In general, applicants are welcome, though not required, to submit letters of support with the letter of inquiry. For applicants interested in major research grants, we encourage applicants to wait until they are invited to submit a full proposal to submit their letters of support. For applicants interested in Officers’ Research Grants, we recommend that you submit letters of support when you submit your letter of inquiry. Please bundle any letters of support that you wish to submit in the same file as your project narrative and reference list.

Is it possible to submit figures and appendices with the letter of inquiry?

You are welcome to submit appendices to the five-page letter of inquiry narrative, bundled into the same upload as the narrative document, although we cannot guarantee that reviewers will consider materials submitted in excess of the five-page narrative limit.

What expectations do you have for the career status of PIs?

Candidates at all career stages can apply, but are evaluated in terms of their abilities to successfully carry out the proposed work. Check with your home institution about their eligibility requirements.

What are your criteria for measuring a researchers’ track record?

We evaluate an applicant’s track record based on prior success managing a research project and peer-reviewed empirical publications. For certain proposals, we also value evidence of connections with audiences outside of the research community.

What constitutes tax-exempt status?

The IRS guidelines stipulate that an organization can receive tax-exempt donations only if it has an “exempt purpose” as defined in Section 501(c)3. The organization does not need a 501(c)(3) classification.

Study Designs and Methods

Do you prefer particular research designs and methods?

We do not privilege one type of research design over another. We start our reviews by looking at the research questions and the goals of the study. Next we evaluate whether the theoretical approach usefully informs the questions and whether the proposed methods and designs are well-aligned with the interests. Given the diversity of important research questions, we support studies using a wide range of designs and methods, such as field experiments, non-experimental longitudinal studies, ethnographies, and comparative case studies.

Do you fund evaluation studies?

Yes. Proposed evaluation studies should specify a theoretical basis for the program, policy, or practice and enhance understanding of its effects. This may include considering the mechanisms through which effects occur or variation in intervention effects. Thus, studies should shed light not solely on “what works,” but on what works for whom, under what conditions, and why.

Do you fund syntheses or reviews of research?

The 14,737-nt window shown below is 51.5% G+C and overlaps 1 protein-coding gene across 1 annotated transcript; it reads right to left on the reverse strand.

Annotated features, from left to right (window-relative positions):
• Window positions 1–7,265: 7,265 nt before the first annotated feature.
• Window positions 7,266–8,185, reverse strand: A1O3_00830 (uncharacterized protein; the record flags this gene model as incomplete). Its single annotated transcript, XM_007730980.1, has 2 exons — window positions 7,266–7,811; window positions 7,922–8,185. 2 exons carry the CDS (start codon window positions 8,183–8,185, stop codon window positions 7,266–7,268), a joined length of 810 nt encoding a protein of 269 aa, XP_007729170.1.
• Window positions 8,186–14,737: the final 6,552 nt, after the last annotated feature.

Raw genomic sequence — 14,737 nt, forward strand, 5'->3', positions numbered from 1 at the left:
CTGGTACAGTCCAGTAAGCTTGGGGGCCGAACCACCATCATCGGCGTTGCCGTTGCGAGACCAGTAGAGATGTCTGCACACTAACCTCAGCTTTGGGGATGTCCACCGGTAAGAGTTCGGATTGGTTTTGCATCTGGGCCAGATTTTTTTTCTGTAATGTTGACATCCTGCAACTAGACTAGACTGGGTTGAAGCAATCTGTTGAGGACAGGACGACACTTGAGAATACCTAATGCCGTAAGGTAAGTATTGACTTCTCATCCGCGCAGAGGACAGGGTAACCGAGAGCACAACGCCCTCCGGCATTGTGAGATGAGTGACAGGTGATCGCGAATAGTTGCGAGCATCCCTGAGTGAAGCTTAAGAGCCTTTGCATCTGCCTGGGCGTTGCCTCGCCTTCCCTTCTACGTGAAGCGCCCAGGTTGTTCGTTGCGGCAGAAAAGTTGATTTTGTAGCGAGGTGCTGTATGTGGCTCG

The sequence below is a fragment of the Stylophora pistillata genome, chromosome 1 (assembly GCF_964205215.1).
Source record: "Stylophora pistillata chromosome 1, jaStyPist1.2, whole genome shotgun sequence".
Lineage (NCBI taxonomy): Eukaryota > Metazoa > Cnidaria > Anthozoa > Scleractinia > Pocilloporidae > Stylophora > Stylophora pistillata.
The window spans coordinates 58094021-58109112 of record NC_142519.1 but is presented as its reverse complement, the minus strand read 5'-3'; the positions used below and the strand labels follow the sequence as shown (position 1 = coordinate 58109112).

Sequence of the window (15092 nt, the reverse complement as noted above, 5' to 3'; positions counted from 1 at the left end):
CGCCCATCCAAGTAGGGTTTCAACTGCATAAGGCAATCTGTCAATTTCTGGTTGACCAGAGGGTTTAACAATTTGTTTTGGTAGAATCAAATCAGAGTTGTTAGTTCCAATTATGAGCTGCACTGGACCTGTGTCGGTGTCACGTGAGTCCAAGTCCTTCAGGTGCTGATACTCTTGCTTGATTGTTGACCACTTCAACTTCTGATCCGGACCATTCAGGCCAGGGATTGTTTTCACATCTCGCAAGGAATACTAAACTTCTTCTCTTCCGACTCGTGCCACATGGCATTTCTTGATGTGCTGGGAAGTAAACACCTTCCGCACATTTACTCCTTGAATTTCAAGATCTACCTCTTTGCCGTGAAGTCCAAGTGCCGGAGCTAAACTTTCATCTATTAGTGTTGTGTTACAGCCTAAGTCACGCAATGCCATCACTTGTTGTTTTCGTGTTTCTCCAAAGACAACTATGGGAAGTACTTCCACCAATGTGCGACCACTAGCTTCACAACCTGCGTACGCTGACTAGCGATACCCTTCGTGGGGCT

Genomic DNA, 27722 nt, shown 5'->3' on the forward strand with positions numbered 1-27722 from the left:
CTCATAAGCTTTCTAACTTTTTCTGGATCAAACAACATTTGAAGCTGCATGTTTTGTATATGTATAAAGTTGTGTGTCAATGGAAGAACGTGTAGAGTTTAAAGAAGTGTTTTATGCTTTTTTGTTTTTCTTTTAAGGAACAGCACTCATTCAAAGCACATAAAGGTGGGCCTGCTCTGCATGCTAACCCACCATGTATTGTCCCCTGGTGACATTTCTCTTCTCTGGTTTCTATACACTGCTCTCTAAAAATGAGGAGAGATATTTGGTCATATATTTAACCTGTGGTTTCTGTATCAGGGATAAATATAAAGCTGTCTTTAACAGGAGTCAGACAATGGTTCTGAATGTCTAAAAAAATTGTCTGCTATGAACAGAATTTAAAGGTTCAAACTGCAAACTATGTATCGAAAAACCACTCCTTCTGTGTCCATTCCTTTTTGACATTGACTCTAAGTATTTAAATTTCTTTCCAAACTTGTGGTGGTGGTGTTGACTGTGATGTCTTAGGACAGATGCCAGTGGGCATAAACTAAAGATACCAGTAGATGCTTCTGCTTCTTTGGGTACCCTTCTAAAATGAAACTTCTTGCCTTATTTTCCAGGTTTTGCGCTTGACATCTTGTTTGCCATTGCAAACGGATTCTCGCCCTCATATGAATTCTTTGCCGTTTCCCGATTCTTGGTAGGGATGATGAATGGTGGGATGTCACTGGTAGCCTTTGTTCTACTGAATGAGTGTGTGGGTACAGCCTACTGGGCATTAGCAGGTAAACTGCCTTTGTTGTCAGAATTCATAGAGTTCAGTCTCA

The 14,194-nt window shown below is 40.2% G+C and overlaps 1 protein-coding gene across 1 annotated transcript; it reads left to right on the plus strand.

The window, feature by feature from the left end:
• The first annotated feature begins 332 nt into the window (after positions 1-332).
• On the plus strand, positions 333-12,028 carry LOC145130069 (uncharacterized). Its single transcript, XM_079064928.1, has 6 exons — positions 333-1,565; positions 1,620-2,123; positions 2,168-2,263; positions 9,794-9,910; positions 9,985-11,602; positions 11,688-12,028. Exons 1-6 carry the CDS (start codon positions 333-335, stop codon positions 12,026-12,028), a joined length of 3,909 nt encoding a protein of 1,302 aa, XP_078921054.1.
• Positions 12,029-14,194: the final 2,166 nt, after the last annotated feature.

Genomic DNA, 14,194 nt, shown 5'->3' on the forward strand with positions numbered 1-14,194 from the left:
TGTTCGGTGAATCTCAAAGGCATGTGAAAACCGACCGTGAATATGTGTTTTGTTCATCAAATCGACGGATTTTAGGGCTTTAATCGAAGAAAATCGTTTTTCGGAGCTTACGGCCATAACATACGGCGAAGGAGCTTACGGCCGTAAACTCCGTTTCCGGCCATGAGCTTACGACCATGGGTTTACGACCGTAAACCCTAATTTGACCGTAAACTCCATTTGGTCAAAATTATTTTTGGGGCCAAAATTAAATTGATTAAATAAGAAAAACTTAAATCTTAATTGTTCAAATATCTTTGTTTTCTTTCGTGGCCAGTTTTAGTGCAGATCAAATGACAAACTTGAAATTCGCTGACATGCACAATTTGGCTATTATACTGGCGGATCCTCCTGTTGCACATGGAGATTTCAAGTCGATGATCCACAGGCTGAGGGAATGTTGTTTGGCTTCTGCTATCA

Yes. The Foundation supports high-quality research syntheses.

The Research Grant Budget and Human Subjects Approval

How much budget information is required with the letter of inquiry submission

For grants requesting more than $50,000 (Major Research Grants), the applicant is only required to estimate the total amount requested. Applicants who are invited to submit a full proposal will be required to complete a budget and budget justification form at that stage.

For grants requesting $50,000 or less (Officers’ Research Grants), a full budget, budget justification form, and institutional signatures are required at the letter of inquiry stage.

How much of my grant may go toward indirect costs?

The indirect cost allowance may not exceed 15 percent of total direct costs.

How much of the budget may be used for the intervention?

Request for funding should primarily support research activities, not intervention or service costs.

Do I have to submit a Human Subjects Approval with my application?

Approval is not needed with submission of the letter of inquiry or full proposal.

Officers’ Research Grants

What is the application process for Officers’ Research grants?

The letter of inquiry serves as the proposal for Officers’ Research grants. Letters are accepted three times a year. Applicants use the same application process as for larger funding requests, but must submit a budget; a full proposal is not required. Letters are reviewed internally for quality and fit with our research interests. Applicants are notified of a decision within eight weeks of the deadline.

What scope of work is appropriate for an Officer’s Research Grant?

Officers’ Research Grants are a subset of our Research Grants. They are discretionary awards for $50,000 or less and do not require Board approval. The proposed projects should fit with our research interests and generate meaningful products. They do not support planning activities.

What is the expected duration of the Officers’ Research Grant?

Officers’ Research Grants typically range between one and two years long. The duration of the proposed project should reflect the amount of time necessary to complete the proposed work.